FIG. 18 is an isometric view of the preferred embodiment of a slanted top-slatted receptacle 83 of the invention showing a slightly hourglass shape of the outer slats 85 of the receptacle 83 as a result of being pulled tight against the structural rings of the invention having oppositely directed decreasing sections on the exterior of such structural rings which biases the upper and lower portions of the slats inwardly to provide a slight inward bowing of the slat structure. As indicated, the inclined disposition of the upper structural ring also braces the entire structure, particularly against any twisting and thus provides additional rigidity to the entire structure. Each of the structural rings is connected to the slanted structural ring by screw fastenings 87 extending through the slats 85 and the lower flange of the structural ring as shown in the previous figures. In FIG. 18 it will also be seen that every third or fourth plastic slat 85A is somewhat longer on the bottom. These slightly longer slats raise the receptacle structure from the ground or support surface and result in a slight appearance of the receptacle floating above such surface. This provides also a lighter more airy appearance, which increases the aesthetics of the receptacles, although it has no substantial effect on the strength or rigidity of the receptacle. In fact, the receptacle shown in FIG. 12 has additional support with the surface upon which it rests. However, such additional support is ordinarily not required. If desired, of course, additional support means, or legs, not shown, can be attached to the lower structural ring 77 preferably from the bottom of lower flange 76 of the lower structural ring 77.

FIG. 19 shows an isometric view of the inside of the top of the preferred receptacle showing a series of hooks 89 attached to the interior ends of the screw fastenings 87 which secure the slats 85 to the lower flange 79 of the structural ring 75. These hooks 89 support the top of a heavy industrial grade plastic bag 92 which receives the material deposited into the receptacle through the opening 91 in the top or lid 93. When the bag is filled or partially filled, it may be easily removed from the receptacle after opening the top 93 and a new bag inserted. The hooks 89 could also be attached to the slats or other structure, but attachment to the lower flange of the upper structural ring is particularly effective.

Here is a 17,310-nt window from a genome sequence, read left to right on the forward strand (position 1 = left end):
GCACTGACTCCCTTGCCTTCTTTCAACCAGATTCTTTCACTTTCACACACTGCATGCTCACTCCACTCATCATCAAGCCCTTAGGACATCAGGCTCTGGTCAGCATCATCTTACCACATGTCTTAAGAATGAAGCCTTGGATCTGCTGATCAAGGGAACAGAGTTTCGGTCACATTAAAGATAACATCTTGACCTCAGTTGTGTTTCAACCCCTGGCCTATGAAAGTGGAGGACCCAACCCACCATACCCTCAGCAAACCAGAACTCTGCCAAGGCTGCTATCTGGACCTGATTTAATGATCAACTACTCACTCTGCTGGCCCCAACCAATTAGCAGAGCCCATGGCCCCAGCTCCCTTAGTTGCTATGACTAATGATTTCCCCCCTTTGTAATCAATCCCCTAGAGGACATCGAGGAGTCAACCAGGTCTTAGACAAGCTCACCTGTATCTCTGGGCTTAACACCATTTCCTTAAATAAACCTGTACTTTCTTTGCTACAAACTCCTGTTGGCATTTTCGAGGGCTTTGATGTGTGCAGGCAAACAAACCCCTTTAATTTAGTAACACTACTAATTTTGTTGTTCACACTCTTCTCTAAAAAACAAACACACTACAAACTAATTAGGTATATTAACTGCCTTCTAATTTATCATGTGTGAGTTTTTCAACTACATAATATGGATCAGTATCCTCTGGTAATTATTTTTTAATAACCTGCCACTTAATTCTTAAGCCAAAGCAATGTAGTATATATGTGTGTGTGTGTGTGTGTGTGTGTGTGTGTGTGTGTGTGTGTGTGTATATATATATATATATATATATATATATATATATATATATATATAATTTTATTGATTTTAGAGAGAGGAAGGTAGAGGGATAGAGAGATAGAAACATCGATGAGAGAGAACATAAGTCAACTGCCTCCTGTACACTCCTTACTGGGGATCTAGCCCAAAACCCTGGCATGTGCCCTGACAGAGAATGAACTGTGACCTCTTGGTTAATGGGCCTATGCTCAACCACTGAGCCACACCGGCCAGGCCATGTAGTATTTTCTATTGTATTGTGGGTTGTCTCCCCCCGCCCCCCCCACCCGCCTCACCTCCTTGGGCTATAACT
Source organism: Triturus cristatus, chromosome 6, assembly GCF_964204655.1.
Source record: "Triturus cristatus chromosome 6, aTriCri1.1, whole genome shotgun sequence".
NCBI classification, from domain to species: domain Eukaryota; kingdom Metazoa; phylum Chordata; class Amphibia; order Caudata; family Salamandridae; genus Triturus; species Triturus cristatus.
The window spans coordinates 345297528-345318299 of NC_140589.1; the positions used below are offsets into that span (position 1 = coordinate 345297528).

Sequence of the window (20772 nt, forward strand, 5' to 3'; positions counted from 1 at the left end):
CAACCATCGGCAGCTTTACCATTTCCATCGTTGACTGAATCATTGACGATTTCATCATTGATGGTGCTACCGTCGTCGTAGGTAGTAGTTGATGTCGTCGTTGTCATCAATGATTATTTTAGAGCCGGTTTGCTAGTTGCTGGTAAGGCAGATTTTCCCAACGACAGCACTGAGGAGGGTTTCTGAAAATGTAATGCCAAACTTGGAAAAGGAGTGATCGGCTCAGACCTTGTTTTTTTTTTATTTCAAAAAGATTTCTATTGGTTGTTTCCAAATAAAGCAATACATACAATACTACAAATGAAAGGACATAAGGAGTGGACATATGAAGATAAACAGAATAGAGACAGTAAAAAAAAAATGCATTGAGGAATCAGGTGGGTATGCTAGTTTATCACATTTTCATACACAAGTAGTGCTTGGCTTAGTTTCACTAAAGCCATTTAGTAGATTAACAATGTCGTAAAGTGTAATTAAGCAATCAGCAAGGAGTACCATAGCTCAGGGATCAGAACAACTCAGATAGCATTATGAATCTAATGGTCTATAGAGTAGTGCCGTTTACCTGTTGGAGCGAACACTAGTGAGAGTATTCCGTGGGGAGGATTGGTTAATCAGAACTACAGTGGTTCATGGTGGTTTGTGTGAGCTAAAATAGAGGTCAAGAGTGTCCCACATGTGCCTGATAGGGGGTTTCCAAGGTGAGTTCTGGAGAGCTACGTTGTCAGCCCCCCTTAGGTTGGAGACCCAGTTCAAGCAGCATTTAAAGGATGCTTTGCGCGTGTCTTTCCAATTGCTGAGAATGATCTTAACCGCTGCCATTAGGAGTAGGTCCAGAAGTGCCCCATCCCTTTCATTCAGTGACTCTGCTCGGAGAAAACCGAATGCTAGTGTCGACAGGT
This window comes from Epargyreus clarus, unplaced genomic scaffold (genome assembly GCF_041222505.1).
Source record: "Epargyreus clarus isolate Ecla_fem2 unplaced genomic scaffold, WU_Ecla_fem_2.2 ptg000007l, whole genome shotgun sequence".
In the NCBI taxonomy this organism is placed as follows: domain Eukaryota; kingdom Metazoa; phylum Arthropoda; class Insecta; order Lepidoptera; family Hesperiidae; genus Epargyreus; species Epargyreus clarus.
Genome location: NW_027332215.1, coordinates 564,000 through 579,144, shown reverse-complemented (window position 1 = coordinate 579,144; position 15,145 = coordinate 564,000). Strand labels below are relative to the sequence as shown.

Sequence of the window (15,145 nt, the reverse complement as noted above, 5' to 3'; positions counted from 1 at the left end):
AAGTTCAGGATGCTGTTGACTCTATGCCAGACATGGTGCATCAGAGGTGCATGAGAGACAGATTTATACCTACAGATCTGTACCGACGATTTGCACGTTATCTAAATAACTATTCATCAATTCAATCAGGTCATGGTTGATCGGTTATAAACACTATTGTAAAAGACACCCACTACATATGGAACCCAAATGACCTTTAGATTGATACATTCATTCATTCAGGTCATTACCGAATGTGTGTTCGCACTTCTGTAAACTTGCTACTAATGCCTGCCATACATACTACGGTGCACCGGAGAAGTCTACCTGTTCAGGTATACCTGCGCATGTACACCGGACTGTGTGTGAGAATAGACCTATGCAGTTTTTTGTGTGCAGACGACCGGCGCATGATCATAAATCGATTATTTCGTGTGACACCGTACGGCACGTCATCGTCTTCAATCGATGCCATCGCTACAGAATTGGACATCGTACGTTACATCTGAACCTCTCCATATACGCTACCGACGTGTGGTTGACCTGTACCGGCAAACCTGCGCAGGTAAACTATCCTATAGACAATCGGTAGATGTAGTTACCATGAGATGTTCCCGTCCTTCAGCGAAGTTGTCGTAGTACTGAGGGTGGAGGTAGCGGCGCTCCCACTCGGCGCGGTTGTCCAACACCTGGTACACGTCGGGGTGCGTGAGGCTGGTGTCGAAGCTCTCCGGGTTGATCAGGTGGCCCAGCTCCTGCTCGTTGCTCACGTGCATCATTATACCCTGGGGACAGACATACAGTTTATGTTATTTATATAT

FIG. 20 shows a further embodiment of the structural ring 75 of the invention having a series of rectangular recesses 95 in the surface into which the ends of the slats 85 may be received. The rectangular recesses or slots 95 further hold the slats 85 in vertical alignment with each other and form a particularly rigid structural arrangement. The same design arrangement may be used on the bottom structural ring 77. While the slotted arrangement is a preferred arrangement for rigidity and strength, it requires the fit between the outside dimensions of the slats and the inside dimensions of the slots to be fairly precise in order to add to the strength and rigidity, somewhat decreasing the ease of manufacture. Furthermore, as pointed out above, the slanted or inclined disposition of the top structural ring 75 in itself forms a very rigid, stable structure which in most instances is quite satisfactory without further reinforcement.

FIG. 21 is a plan view of an alternative embodiment of a top 97 of the invention having one large semicircular opening 99 which has been found to be convenient in some circumstances.